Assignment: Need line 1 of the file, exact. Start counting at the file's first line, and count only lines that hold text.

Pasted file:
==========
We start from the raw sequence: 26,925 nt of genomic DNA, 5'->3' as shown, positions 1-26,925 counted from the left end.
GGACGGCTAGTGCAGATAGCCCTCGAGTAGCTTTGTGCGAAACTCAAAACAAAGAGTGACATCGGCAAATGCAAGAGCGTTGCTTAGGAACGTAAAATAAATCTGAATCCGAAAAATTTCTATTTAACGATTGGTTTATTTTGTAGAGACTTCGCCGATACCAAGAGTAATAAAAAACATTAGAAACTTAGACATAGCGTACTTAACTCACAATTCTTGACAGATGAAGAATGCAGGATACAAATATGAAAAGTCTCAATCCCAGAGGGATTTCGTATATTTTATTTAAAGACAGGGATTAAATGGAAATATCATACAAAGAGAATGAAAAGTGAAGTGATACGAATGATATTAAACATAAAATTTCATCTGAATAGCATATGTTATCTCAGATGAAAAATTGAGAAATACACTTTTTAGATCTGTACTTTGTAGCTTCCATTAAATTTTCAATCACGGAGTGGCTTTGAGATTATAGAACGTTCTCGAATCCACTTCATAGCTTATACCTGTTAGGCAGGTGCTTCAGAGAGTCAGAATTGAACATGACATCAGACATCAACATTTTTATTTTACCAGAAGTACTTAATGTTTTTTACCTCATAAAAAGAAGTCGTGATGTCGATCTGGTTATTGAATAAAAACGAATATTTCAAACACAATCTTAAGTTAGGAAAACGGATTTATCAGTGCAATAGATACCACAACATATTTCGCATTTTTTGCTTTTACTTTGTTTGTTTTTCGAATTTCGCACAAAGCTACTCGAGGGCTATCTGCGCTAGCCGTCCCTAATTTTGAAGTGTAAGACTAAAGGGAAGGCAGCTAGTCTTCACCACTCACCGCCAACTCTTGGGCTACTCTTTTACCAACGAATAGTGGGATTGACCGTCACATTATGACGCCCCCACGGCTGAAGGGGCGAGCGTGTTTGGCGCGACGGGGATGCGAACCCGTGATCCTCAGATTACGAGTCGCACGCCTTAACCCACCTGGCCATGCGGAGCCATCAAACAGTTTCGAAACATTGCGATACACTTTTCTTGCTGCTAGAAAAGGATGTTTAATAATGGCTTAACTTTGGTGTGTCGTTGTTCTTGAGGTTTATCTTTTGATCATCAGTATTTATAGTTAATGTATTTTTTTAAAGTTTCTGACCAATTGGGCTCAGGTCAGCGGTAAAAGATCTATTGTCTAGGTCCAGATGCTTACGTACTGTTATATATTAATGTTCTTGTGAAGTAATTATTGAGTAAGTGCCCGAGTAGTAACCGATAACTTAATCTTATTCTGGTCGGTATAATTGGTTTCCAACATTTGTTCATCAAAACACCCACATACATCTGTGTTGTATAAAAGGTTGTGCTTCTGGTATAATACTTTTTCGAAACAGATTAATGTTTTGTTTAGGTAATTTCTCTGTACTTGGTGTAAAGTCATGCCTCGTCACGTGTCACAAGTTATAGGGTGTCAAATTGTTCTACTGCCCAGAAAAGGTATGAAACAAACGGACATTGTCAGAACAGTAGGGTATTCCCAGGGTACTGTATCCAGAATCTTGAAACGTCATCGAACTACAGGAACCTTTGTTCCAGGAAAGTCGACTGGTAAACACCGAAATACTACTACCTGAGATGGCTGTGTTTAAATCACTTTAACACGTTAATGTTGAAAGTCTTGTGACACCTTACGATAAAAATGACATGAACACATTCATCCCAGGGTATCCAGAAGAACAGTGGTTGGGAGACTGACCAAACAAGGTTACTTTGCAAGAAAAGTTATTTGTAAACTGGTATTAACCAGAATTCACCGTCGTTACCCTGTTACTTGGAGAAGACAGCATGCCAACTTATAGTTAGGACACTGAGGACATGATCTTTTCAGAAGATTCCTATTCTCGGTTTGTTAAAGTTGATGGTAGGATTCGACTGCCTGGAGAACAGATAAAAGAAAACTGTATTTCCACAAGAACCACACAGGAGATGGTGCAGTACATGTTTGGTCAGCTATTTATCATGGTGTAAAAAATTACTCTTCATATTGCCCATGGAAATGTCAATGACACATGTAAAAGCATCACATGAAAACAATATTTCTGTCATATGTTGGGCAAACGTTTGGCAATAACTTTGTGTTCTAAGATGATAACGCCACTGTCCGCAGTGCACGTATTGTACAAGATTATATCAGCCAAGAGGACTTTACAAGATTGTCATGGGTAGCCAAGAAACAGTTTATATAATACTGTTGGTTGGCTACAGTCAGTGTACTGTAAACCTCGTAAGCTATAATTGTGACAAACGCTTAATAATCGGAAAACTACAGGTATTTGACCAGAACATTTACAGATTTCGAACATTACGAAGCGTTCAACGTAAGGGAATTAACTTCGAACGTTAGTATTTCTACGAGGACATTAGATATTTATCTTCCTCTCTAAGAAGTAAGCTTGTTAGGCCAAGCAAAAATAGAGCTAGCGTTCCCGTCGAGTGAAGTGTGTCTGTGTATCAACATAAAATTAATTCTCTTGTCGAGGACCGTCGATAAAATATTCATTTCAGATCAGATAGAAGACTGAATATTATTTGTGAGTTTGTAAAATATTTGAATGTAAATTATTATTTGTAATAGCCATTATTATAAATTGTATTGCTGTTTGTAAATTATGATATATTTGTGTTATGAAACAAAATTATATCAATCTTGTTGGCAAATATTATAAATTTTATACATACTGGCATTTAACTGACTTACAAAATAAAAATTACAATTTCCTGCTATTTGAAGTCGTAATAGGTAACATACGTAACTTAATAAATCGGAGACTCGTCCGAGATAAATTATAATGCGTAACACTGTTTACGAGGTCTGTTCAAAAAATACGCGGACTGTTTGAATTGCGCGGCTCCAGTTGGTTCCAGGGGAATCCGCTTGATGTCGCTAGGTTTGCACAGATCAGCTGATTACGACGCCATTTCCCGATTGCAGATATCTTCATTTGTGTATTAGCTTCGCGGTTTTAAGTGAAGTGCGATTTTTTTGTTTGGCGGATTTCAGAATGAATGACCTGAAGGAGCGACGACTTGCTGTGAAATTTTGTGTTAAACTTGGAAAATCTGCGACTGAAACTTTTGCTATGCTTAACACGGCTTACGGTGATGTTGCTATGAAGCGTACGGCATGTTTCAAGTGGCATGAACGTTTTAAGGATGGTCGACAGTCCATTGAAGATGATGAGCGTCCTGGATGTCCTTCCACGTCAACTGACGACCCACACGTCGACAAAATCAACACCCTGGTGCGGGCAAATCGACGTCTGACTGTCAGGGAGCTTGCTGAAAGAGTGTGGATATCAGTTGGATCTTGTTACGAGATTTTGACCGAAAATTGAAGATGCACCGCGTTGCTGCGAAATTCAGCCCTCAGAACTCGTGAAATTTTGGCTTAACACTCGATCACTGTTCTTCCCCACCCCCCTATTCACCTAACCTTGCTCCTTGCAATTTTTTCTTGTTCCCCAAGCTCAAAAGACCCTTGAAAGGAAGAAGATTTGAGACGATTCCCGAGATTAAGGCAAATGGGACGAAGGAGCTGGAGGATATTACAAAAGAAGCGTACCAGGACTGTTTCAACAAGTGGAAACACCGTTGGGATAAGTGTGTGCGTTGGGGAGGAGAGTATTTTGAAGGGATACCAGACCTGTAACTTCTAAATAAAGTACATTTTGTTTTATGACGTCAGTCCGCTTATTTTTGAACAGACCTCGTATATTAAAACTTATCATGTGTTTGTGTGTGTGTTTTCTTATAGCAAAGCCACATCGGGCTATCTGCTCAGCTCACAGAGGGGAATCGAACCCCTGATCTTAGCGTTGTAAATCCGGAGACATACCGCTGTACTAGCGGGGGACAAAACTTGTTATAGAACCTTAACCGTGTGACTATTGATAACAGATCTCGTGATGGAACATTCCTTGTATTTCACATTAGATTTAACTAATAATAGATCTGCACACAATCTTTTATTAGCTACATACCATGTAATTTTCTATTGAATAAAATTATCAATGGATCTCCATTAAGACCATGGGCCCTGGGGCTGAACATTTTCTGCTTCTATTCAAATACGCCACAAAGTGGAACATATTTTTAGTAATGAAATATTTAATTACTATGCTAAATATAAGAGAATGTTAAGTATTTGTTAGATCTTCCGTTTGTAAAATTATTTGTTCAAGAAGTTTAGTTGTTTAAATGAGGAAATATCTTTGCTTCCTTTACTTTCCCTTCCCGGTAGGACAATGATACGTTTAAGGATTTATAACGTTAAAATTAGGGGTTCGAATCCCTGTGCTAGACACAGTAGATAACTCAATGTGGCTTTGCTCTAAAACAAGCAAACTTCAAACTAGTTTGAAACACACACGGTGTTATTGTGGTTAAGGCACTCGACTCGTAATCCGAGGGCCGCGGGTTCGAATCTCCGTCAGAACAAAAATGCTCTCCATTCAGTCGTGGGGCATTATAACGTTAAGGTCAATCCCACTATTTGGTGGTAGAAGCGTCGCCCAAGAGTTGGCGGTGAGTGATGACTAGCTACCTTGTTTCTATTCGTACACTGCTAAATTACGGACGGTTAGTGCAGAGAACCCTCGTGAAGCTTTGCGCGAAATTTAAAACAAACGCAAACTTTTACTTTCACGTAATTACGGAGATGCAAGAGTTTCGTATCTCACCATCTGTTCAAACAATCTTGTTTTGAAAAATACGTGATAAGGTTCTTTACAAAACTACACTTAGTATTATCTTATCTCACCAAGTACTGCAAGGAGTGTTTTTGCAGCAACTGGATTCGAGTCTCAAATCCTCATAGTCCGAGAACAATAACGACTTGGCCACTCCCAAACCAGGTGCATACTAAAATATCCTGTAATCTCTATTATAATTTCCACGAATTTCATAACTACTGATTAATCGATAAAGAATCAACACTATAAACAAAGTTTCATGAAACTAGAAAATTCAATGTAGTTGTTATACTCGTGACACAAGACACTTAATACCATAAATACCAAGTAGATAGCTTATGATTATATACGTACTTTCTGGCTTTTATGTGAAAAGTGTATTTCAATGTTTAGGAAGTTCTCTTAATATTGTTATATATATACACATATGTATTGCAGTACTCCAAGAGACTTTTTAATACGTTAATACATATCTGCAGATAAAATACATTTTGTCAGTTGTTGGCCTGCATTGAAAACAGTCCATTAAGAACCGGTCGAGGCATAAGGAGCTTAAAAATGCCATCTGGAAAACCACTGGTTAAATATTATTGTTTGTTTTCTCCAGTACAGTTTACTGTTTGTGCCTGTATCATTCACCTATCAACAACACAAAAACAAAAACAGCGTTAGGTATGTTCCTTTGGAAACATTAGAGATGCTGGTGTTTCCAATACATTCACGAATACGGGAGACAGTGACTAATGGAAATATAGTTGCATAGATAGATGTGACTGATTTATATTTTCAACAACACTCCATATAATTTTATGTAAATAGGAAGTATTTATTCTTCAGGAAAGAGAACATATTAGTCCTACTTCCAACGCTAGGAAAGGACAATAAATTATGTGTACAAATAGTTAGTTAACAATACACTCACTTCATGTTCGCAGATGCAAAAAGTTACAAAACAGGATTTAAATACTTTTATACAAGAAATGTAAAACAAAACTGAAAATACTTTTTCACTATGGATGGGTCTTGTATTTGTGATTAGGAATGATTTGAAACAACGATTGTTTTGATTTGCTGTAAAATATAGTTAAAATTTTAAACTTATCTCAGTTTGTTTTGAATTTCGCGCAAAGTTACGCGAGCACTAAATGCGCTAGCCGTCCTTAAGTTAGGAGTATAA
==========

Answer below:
We start from the raw sequence: 26,925 nt of genomic DNA, 5'->3' as shown, positions 1-26,925 counted from the left end.